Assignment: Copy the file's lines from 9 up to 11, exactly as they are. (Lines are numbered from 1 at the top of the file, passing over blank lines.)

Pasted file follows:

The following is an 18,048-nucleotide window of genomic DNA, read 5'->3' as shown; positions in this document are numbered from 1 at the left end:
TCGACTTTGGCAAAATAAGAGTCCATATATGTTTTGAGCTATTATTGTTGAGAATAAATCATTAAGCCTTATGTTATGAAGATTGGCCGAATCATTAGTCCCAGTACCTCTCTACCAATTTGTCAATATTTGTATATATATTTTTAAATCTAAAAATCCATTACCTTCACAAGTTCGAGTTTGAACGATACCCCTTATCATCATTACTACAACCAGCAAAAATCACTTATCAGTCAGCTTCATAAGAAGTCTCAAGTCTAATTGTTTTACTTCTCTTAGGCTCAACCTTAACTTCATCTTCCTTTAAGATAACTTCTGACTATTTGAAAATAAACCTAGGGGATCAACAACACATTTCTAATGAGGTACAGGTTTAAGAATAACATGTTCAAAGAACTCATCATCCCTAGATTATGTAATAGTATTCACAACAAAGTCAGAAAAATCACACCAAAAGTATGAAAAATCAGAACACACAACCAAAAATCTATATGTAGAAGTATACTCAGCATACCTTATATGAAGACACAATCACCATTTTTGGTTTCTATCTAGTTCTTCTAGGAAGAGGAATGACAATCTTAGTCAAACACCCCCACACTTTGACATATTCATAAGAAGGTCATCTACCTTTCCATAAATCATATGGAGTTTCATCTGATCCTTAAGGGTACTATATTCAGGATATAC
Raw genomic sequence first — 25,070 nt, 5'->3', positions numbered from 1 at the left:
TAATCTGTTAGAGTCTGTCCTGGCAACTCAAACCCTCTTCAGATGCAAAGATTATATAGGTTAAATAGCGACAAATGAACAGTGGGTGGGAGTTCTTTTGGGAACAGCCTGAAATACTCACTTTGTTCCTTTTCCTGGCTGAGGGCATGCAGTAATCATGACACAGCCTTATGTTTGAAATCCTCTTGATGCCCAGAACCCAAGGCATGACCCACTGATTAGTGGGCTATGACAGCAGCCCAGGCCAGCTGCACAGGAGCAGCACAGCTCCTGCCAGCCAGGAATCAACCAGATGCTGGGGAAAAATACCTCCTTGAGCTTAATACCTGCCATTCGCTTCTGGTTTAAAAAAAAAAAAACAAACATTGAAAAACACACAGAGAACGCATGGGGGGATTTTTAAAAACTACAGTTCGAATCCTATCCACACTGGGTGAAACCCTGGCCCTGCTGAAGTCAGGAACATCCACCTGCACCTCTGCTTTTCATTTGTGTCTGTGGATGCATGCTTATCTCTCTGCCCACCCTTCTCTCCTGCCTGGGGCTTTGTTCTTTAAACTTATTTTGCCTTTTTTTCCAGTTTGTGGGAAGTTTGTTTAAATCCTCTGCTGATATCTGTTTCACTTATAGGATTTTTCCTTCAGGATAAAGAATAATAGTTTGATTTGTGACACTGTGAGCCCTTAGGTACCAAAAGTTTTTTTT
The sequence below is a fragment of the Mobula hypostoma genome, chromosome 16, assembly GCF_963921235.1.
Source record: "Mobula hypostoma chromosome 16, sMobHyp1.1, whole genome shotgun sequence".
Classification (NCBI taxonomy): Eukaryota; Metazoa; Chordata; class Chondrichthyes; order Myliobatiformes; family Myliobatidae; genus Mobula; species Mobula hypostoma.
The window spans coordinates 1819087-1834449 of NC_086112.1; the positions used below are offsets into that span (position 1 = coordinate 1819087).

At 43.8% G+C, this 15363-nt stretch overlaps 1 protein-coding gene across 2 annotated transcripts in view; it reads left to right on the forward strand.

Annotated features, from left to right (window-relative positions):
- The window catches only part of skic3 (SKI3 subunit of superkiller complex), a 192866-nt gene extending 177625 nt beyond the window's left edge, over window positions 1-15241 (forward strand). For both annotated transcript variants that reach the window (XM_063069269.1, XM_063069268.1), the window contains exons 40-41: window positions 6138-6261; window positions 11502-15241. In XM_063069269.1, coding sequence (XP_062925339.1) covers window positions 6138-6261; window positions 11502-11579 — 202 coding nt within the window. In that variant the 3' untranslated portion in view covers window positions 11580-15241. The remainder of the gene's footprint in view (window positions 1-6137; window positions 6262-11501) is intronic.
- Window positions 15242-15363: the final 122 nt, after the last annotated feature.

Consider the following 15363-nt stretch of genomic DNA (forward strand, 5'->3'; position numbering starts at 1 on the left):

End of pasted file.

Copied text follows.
At 43.8% G+C, this 15363-nt stretch overlaps 1 protein-coding gene across 2 annotated transcripts in view; it reads left to right on the forward strand.

Annotated features, from left to right (window-relative positions):
- The window catches only part of skic3 (SKI3 subunit of superkiller complex), a 192866-nt gene extending 177625 nt beyond the window's left edge, over window positions 1-15241 (forward strand). For both annotated transcript variants that reach the window (XM_063069269.1, XM_063069268.1), the window contains exons 40-41: window positions 6138-6261; window positions 11502-15241. In XM_063069269.1, coding sequence (XP_062925339.1) covers window positions 6138-6261; window positions 11502-11579 — 202 coding nt within the window. In that variant the 3' untranslated portion in view covers window positions 11580-15241. The remainder of the gene's footprint in view (window positions 1-6137; window positions 6262-11501) is intronic.